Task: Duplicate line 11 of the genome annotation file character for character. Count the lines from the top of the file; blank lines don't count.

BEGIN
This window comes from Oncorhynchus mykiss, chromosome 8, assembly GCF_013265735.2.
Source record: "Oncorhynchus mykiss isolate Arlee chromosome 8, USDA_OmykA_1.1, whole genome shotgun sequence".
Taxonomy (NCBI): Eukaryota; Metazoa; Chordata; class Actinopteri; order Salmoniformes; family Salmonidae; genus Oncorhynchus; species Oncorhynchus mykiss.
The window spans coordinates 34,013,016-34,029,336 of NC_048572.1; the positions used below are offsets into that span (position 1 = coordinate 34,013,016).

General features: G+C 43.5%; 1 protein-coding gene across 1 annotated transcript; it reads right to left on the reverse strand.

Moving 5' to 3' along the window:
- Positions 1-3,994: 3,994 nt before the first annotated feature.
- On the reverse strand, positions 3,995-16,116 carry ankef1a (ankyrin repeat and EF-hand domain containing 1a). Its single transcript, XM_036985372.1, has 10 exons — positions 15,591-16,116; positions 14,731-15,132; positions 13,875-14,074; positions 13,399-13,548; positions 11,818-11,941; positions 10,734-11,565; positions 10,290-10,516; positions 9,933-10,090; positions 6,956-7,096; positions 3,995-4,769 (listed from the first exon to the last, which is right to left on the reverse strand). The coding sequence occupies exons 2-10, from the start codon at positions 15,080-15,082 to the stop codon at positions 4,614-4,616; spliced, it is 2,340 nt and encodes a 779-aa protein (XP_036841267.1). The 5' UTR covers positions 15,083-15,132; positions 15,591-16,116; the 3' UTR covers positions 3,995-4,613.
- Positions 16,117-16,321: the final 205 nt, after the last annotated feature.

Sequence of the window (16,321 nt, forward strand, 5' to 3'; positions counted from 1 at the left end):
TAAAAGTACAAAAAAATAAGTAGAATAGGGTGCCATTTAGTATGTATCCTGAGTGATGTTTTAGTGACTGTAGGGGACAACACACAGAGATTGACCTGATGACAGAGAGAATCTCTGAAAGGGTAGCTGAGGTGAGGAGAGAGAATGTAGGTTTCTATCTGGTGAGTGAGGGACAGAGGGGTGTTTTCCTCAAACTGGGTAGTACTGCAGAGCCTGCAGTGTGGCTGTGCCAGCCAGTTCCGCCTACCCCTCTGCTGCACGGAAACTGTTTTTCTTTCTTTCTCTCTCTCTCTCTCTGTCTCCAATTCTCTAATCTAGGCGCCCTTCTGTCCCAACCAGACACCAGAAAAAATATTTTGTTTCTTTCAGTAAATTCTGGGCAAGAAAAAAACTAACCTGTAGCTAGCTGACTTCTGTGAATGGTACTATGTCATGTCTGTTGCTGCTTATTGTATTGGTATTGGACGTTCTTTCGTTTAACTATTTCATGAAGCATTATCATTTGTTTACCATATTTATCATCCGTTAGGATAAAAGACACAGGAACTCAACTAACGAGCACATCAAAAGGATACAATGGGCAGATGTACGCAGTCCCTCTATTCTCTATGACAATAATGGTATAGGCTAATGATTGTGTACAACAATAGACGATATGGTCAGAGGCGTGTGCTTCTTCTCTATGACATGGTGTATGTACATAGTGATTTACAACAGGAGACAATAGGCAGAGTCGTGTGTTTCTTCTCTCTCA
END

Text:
TAAAAGTACAAAAAAATAAGTAGAATAGGGTGCCATTTAGTATGTATCCTGAGTGATGTTTTAGTGACTGTAGGGGACAACACACAGAGATTGACCTGATGACAGAGAGAATCTCTGAAAGGGTAGCTGAGGTGAGGAGAGAGAATGTAGGTTTCTATCTGGTGAGTGAGGGACAGAGGGGTGTTTTCCTCAAACTGGGTAGTACTGCAGAGCCTGCAGTGTGGCTGTGCCAGCCAGTTCCGCCTACCCCTCTGCTGCACGGAAACTGTTTTTCTTTCTTTCTCTCTCTCTCTCTCTGTCTCCAATTCTCTAATCTAGGCGCCCTTCTGTCCCAACCAGACACCAGAAAAAATATTTTGTTTCTTTCAGTAAATTCTGGGCAAGAAAAAAACTAACCTGTAGCTAGCTGACTTCTGTGAATGGTACTATGTCATGTCTGTTGCTGCTTATTGTATTGGTATTGGACGTTCTTTCGTTTAACTATTTCATGAAGCATTATCATTTGTTTACCATATTTATCATCCGTTAGGATAAAAGACACAGGAACTCAACTAACGAGCACATCAAAAGGATACAATGGGCAGATGTACGCAGTCCCTCTATTCTCTATGACAATAATGGTATAGGCTAATGATTGTGTACAACAATAGACGATATGGTCAGAGGCGTGTGCTTCTTCTCTATGACATGGTGTATGTACATAGTGATTTACAACAGGAGACAATAGGCAGAGTCGTGTGTTTCTTCTCTCTCA